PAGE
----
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Search and Browsers. Googlenomics (WIRED, Steven Levy, 2009) Hal Varian Google Chief Economist – expert on Adwords (most successful business idea in history)

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Presentation on theme: "Search and Browsers. Googlenomics (WIRED, Steven Levy, 2009) Hal Varian Google Chief Economist – expert on Adwords (most successful business idea in history)"— Presentation transcript:

1 Search and Browsers

2 Googlenomics (WIRED, Steven Levy, 2009) Hal Varian Google Chief Economist – expert on Adwords (most successful business idea in history) Analyzed Applied game theory “design an auction perfectly” Ads should be useful and welcome, not an intrusion AdWords analyzes every Google search to determine which advertisers get each of up to 11 "sponsored links" on every results page. It's the world's biggest, fastest auction, a never- ending, automated, self-service auction. Millions of small and medium sized companies Amount of next high, + $1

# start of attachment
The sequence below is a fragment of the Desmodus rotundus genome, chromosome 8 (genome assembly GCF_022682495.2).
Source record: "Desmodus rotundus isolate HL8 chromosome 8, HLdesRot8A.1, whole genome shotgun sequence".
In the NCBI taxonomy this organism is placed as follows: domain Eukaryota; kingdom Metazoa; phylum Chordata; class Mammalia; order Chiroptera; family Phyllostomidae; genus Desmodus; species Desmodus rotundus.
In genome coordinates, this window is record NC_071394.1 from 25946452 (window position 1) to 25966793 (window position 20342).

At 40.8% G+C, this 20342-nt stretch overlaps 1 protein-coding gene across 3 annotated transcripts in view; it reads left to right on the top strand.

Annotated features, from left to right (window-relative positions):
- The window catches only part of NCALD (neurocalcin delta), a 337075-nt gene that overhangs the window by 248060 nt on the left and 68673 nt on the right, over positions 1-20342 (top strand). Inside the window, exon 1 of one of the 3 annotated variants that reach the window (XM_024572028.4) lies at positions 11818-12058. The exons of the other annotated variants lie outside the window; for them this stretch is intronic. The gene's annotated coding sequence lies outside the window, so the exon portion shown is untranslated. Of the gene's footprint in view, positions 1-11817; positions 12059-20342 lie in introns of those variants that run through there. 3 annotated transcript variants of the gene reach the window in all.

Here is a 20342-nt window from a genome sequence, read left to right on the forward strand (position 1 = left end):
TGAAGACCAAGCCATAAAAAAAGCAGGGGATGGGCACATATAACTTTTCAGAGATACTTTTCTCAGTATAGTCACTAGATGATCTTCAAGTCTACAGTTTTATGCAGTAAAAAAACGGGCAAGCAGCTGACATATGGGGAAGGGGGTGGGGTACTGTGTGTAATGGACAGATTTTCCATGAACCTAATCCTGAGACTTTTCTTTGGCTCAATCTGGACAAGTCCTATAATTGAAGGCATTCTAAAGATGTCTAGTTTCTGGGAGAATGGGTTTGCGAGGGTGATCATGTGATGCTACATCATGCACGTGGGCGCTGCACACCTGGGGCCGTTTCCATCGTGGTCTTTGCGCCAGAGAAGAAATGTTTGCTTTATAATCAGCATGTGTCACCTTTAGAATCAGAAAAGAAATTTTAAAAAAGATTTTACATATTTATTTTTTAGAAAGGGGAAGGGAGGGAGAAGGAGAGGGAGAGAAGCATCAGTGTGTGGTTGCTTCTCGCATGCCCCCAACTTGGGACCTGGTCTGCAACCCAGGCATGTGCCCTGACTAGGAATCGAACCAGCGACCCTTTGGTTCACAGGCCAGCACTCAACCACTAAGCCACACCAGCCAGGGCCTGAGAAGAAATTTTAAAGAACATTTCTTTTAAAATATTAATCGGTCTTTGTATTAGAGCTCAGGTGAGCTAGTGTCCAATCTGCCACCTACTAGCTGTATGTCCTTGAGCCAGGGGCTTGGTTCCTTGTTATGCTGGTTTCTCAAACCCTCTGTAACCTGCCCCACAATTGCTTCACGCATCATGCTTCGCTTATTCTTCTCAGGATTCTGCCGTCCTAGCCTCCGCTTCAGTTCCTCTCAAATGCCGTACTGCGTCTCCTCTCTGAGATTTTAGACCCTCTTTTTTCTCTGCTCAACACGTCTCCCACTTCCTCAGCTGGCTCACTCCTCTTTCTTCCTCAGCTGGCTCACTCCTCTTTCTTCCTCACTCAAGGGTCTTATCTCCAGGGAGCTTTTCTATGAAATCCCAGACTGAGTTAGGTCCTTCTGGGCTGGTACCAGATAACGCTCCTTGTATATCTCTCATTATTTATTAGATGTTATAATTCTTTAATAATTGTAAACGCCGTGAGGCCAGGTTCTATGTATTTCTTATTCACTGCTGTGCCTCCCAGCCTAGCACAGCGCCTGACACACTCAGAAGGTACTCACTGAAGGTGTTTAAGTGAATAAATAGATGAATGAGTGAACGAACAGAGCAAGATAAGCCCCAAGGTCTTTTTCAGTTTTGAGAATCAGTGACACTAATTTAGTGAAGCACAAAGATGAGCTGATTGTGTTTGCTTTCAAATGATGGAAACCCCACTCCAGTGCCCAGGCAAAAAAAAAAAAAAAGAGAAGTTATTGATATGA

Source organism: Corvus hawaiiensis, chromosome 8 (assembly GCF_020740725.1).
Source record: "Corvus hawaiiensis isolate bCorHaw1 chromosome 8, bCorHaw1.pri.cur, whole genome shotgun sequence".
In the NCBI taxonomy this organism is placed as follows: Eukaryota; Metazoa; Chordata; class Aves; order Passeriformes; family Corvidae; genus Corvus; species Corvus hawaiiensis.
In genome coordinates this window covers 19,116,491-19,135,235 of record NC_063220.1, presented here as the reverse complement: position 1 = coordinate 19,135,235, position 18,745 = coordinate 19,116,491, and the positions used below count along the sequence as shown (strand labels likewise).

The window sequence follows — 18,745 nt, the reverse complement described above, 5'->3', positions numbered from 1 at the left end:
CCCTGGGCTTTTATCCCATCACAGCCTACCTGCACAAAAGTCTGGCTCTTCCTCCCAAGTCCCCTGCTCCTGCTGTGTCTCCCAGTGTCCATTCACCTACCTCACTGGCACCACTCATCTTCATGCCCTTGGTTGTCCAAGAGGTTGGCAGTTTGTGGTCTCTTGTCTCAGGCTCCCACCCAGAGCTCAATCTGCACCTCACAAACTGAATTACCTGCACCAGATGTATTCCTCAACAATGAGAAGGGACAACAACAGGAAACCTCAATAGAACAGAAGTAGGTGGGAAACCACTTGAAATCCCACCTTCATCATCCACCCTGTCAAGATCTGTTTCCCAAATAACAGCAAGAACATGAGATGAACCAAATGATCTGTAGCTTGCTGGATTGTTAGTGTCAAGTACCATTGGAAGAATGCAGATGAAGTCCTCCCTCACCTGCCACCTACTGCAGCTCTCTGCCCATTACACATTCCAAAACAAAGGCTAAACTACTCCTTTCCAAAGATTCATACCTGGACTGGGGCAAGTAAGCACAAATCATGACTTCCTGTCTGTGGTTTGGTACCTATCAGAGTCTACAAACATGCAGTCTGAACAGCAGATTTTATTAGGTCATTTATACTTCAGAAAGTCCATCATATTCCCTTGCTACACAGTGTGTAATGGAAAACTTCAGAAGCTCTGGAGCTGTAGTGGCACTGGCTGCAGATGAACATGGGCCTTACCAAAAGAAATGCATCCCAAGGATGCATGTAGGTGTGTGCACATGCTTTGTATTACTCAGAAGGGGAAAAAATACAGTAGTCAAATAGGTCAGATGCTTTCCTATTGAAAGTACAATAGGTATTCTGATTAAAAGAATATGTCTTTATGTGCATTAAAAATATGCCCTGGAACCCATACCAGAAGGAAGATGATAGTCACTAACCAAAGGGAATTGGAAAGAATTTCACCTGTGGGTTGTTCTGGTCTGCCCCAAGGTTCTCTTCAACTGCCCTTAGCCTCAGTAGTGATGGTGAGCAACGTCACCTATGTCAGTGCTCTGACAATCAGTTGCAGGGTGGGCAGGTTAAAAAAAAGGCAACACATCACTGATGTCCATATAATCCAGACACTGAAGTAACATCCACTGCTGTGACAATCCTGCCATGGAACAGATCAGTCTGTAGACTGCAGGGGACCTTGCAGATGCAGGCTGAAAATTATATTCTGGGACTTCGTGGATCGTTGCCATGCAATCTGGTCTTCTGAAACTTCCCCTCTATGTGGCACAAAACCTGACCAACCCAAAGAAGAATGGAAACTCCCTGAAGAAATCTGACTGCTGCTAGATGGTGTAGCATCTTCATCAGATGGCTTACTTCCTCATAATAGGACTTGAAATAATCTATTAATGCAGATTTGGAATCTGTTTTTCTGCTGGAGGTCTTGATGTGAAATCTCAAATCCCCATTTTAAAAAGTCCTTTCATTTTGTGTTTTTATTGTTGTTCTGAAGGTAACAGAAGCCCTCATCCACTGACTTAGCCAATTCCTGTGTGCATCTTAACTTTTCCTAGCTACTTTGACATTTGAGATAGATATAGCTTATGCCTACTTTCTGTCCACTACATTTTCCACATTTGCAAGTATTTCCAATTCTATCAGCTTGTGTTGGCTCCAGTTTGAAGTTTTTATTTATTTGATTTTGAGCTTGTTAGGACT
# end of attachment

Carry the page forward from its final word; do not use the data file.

3 Secrets of Googlenomics Two-sided matching Economic principles Macro & Micro Macro – altrusic behaviors “giving away products” Browser Apps Android operating system Micro – Selling ad’s generates profits and data and predicts future behavior Heart & Soul of Googlenomics: Self-analysis, data- fueled feedback loop that defines Googles future

4 Auction crazy Place ads on other Web sites – AdSense Quality Score also influence Using it in the IPO Internal operations Eric Schmidt (previous CEO) thinks Goolge-auctions are applicable to many different transactions GOOGLENOMICS: “early recognition that the Internet rewards fanatical focus on scale, speed, data analysis, and customer satisfaction. (A bit of auction theory doesn't hurt, either.)” Data; what is scarce? Ability to analyze/use data

5 Google’s Algorithm Rules the Web (Wired, Steven Levy, 2010) 2010 – 550 improvements to algorithm Mission “organize the world’s information” Competitors don’t pose a threat, but combined cause a “messier future of search” Bing (biggest threat) – still? Mike Siwek Lawyer Mi comparison Algorithms interpret search (even misspellings) Began with PageRank rate pages based on the number and importance of links that pointed to them